When Pope Francis embarked on the first visit of a pontiff to Asia since 1999, the choice of South Korea, a relatively small country on the Pacific Rim, was greeted with surprise. But he went there in 2014 because of its potential for the evangelisation of Asia and its growing role in global Catholic mission.
The Korean Church has borne outstanding witness in the turbulent history of the past 250 years on the peninsula. During its first century the Church experienced repeated persecutions which not only decimated the community but also exiled the Church to the margins of society. Pope Francis beatified 124 martyrs (in addition to 103 canonised by Pope John Paul II in 1984).
More recently the Catholic Church played a major role in the struggle for civil rights and democracy in the 1980s and 1990s. Its martyr history has given the Korean Church special identification with the poor and suffering and a willingness for self-sacrifice. In addition to its own social service, the Church today delivers half of the government’s welfare programme.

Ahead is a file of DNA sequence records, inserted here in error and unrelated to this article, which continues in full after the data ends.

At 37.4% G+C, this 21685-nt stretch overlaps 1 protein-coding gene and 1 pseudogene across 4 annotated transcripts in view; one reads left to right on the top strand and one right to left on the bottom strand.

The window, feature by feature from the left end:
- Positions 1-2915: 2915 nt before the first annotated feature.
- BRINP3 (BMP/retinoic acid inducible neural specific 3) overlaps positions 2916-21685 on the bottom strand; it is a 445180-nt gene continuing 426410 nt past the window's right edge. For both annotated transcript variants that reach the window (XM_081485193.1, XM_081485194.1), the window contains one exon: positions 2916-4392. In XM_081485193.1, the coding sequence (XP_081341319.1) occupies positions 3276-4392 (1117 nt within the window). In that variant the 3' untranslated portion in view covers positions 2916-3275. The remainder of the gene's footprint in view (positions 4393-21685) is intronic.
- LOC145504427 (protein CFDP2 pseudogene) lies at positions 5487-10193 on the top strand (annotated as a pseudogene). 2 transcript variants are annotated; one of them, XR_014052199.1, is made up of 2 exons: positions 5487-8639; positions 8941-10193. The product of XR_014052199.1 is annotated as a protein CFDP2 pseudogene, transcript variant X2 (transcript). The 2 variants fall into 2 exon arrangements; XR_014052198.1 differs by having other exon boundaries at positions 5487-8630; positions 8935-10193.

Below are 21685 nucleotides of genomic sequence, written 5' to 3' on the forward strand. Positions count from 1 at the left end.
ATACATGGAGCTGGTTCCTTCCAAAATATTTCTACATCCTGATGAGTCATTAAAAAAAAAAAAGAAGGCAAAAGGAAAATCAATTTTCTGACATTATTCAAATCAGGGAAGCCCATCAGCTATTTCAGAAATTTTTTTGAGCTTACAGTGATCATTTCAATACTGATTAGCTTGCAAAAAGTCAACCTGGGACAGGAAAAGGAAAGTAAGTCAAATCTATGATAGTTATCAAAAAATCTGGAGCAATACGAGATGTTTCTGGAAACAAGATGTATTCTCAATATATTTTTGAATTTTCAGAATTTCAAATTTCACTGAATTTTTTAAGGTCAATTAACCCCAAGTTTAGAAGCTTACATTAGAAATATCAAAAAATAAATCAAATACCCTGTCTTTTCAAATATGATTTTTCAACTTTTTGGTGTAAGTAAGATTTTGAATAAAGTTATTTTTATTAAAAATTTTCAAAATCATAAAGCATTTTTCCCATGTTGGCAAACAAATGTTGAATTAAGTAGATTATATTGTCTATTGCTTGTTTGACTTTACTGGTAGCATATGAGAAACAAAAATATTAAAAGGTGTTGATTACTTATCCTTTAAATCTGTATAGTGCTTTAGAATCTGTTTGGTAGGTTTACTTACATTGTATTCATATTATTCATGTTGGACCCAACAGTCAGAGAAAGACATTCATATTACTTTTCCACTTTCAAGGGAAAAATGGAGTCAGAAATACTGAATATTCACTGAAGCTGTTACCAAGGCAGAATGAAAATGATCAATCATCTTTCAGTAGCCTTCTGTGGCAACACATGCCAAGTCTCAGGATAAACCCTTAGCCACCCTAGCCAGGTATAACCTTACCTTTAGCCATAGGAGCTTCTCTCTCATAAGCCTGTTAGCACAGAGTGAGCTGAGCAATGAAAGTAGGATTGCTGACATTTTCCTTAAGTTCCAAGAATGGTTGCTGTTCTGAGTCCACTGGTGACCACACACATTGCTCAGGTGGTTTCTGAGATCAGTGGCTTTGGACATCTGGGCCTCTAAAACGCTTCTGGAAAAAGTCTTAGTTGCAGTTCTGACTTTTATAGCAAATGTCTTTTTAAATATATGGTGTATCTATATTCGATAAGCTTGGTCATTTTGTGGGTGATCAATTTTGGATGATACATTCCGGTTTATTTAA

Furthermore, the Korean Church has taken its own initiatives in global mission. The Korean Mission Society, founded in 1975, has trained and sent out more than 70 priests to Papua New Guinea, Taiwan, China, New Zealand, Cambodia, Russia and Mozambique. Altogether nearly 200 South Korean priests are engaged in mission to foreign nations and a further 400 are serving Korean communities overseas. These figures are likely to continue to rise owing to a surplus of priests. A further 700 Koreans – mostly Sisters – are serving overseas with missionary congregations.
Since the 1990s, the Vatican has been encouraging the Korean Church to take responsibility for evangelising the rest of Asia. Not only the quality of its witness but also practical considerations lie behind this. At more than 10 per cent, Catholics make up a larger proportion of the population than in any Asian country except the Philippines. Thanks to its economic “miracle”, South Korea’s five million Catholics, who have above average socio-economic status, are able to fund missions generously.
Other reasons for making South Korea a centre for global mission are cultural. For example, it has exceptionally high levels of education and its seminaries train priests from many other countries. More broadly, the country already exercises soft power in much of Asia. Korean music, soaps, fashion and films have a strong following, especially in China. The influence of Christianity on South Korean society makes its media and cultural exports vehicles for Gospel values such as human dignity and equality.
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